A war in my mouth, I wince in unhappiness, quickly glug a big sip of red and try again. This time I remove those radish slices. The cheeks are grainy in texture, a bit stringy, and really rich with almost a gaminess in flavour. The mint inspired thoughts of spiced garlic souvlaki, but greatly

lacking any moisture from fat. I didn't like them, found them dry, and found the spice combination intrusive and aggressive.

We both agreed this to be the only dud dish we tasted.

I probably could've ordered a little dessert but felt perfectly satisfied with my appetite comfort level at that point.

Dinner of four plates, with wine (57$) and 15% tip was 170$.

Service was friendly but slow at first, a long wait to finally order our food, although our wine came promptly. The timing of the dishes was perfect though,and we noticed a large number of friends and past colleagues dining near us.

It a place for foodies, and a mostly casual downtown hip swinging environment in a beautifully refurbished restaurant space and setting.

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I know it’s my first post but I have been lurking on this board for over a year now and finally decided to join. So first off I would like to say Hi :smile:

I do review restaurants for fun and keep a blog that I share with my friends and some strangers; I will make sure to post a few in the near future. Just a little worried about posting some questionable reviews since I am still new to posting this board.

Next wow nothing but good reviews and after trying many of the other restaurants that you all have recommended over the past year I will be hitting up Nu this Saturday. I am hoping to try some other dishes that have not yet been mentioned on here, I can’t wait. I will make sure to post review along with pictures.

I also have LK and Adesso on my list.

Edited by D90 (log)
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My first Nu experience was a few nights ago, and after reading about it here, I thought I had a good idea of what to expect.

We were the only table in the room, having chosen to go late on a Sunday night. Luckily, I knew the server, which made that aspect bearable.

For drinks, I had a bottle of Unibroue's Ephemere, a subtlely apple flavoured wheat beer. I felt like something different and I was extremely pleasantly surprised at how well this went with the food. My lady chose one of the cocktails, and it was quite good, but took a while to prepare.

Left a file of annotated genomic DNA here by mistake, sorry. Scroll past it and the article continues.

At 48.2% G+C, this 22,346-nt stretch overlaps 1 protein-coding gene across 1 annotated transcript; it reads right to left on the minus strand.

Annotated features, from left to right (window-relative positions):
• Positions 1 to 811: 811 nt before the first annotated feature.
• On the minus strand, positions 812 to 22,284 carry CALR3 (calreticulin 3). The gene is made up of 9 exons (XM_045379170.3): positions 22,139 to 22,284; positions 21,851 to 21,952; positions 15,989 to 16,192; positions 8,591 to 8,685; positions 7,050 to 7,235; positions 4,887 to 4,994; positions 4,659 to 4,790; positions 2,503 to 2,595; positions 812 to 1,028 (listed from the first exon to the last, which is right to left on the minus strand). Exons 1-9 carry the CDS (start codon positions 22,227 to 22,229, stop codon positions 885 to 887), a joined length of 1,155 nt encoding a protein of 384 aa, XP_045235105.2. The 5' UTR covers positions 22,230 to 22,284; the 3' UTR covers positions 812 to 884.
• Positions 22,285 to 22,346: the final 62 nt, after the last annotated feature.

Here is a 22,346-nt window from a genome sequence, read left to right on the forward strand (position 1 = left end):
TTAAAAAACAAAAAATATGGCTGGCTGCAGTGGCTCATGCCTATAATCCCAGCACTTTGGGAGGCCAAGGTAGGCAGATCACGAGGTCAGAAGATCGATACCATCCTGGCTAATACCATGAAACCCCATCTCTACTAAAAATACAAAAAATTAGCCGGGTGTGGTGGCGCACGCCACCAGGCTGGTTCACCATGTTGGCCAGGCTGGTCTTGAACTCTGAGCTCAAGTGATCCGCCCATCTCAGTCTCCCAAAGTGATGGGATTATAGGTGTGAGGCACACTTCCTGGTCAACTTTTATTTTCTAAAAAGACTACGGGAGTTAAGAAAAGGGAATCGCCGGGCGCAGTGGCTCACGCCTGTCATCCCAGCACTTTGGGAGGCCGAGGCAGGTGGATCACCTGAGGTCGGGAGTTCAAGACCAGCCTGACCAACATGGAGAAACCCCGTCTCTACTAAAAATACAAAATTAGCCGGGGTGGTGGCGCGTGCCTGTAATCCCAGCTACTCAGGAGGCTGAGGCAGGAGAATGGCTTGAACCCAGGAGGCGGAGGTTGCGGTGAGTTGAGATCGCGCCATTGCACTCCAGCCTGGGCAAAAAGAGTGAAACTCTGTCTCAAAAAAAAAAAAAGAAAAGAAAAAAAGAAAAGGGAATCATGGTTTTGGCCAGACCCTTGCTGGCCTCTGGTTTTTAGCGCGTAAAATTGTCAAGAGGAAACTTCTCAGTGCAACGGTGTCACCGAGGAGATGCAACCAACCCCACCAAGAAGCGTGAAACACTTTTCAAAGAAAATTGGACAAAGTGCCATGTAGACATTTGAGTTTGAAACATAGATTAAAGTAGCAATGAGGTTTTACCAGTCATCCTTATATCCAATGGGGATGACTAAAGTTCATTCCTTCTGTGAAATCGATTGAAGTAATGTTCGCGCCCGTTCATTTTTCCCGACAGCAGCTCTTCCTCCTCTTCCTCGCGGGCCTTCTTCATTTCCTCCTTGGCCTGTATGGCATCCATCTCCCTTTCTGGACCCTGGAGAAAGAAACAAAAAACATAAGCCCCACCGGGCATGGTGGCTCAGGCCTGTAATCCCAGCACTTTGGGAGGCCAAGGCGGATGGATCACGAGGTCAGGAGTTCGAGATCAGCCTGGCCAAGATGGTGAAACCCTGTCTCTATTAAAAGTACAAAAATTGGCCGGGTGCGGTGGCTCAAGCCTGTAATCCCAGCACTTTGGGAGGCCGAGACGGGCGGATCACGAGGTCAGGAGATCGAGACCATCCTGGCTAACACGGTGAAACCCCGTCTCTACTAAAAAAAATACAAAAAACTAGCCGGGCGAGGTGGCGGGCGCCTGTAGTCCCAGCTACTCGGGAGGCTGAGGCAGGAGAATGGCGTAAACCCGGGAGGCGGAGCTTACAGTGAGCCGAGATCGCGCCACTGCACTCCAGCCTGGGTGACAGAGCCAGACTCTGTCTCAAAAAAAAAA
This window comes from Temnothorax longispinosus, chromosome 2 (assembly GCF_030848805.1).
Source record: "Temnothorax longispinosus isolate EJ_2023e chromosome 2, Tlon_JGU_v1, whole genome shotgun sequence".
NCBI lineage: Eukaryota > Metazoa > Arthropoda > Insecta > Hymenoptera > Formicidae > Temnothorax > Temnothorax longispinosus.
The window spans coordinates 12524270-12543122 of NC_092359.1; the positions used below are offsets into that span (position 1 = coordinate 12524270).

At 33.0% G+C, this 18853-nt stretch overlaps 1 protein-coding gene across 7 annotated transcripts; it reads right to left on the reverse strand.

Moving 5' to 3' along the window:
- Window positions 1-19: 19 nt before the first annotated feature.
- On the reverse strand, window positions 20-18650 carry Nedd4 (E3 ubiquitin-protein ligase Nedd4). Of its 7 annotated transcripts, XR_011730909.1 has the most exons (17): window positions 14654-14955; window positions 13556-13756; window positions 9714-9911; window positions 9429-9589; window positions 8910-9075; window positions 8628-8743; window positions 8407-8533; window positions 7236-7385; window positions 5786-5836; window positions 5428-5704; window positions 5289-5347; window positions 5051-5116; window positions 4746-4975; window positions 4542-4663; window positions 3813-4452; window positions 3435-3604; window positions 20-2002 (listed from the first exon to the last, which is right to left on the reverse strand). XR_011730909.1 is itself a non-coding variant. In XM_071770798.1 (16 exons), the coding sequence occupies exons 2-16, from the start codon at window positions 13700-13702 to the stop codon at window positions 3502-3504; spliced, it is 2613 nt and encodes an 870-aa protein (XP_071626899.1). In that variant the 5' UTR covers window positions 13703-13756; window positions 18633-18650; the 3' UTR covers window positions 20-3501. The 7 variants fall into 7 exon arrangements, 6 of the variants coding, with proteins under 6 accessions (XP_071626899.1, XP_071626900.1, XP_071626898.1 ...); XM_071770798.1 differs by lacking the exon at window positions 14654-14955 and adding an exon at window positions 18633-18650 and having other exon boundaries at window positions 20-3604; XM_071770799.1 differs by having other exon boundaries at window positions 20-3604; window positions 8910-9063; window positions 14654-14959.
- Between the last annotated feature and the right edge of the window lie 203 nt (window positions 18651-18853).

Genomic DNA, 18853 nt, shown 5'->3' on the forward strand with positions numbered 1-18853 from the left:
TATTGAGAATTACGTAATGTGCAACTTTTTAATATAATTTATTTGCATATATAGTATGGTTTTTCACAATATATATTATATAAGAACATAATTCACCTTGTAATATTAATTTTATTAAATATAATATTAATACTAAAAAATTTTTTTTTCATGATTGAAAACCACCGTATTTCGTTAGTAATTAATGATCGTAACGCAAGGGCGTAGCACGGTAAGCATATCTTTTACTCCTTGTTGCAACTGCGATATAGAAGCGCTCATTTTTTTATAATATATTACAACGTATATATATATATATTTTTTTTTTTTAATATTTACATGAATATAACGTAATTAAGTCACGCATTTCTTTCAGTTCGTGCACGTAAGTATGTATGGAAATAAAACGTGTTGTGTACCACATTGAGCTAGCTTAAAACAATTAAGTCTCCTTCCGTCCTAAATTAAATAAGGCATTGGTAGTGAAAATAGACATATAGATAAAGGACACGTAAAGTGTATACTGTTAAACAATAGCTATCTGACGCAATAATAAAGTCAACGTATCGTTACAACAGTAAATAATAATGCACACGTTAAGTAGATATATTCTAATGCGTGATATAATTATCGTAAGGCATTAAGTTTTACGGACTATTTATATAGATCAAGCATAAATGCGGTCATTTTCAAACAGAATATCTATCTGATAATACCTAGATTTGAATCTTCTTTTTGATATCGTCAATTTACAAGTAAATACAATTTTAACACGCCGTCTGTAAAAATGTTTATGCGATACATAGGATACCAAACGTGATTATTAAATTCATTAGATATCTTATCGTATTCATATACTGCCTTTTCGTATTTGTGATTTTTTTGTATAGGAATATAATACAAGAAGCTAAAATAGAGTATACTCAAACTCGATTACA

For food, we started with an oyster amuse, which was very inventive and we love new and interesting ideas, and this certainly delivered. Then we tried the Beef Tartare, absolutely excellent. Next, the much celebrated Gruyere and Onion soup for me, the Tomato soup for my lady. The soup, which has been hyped here beyond belief, was great, but I was expecting something a bit better after hearing the reviews. The tomato soup was excellent also. Mains: Lamb Cheeks with radishes and mint & Pork belly with the pears and walnuts. My thoughts on the lamb was that it was pretty good, but the lamb needed the radishes and especially mint, or it would be very boring otherwise. The pork belly was about 75% fat, and 25% meat, so the likelihood of putting a bite in my mouth that consisted entirely of a chunk of fat was very high, and it happened. The pears and walnuts were great and the sauce was extremely rich. Bottom line - when I go back I will not be ordering either dish again, but I have confidence in the cooking as a whole.

I will also try to go earlier, as the ambience that we experienced consisted of loud music wih no background buzz, and visually, I had a great view of the cooks cleaning the hood vents and the staff sitting up at the bar, not to mention what seemed to be other staff on their night off having drinks on the patio. I say that it seemed like staff on the patio because of their casual dress and their familiarity and comfort with the restaurant.

All in all, I was glad that I tried it, and I will go back, but will carefully choose the time.

Ian McTavish

General Manager / Capones Restaurant & Live Jazz Club

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^ We're Nu-bound on saturday for some nekkidness with a friend for drinks appies and dessert. Looking forward to the soup and stuffed chicken. I keep hearing something about oysters and some kind of beer valve.

My memory of the words beer and valve together conjur images of being really really hungover the next morning.

"There are two things every chef needs in the kitchen: fish sauce and duck fat" - Tony Minichiello

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^ We're Nu-bound on saturday for some nekkidness with a friend for drinks appies and dessert.  Looking forward to the soup and stuffed chicken.  I keep hearing something about oysters and some kind of beer valve.

My memory of the words beer and valve together conjur images of being really really hungover the next morning.

I had the oysters, it comes as one battered deep fried oyster on the end of a white plastic syringe-like pick. The pick is filled with about an ounce of GI Honey Lager, and when you put the oyster in your mouth, holding this pick, you bite down on the oyster and squeeze the beer into your mouth with it.

You get the hot and cold sensations with the bitter beer taste and it all seems to come alive in your mouth. A very interesting experience that I personally think everyone should be forced to try.

Twist my rubber arm, and I may try it again..........

Ian McTavish

General Manager / Capones Restaurant & Live Jazz Club

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Called today for reservation for tomorow but they only had 6:30, I dont get off work till 6:30, So I guess Nu will have to wait for another week sigh lol. Maybe next Saturday.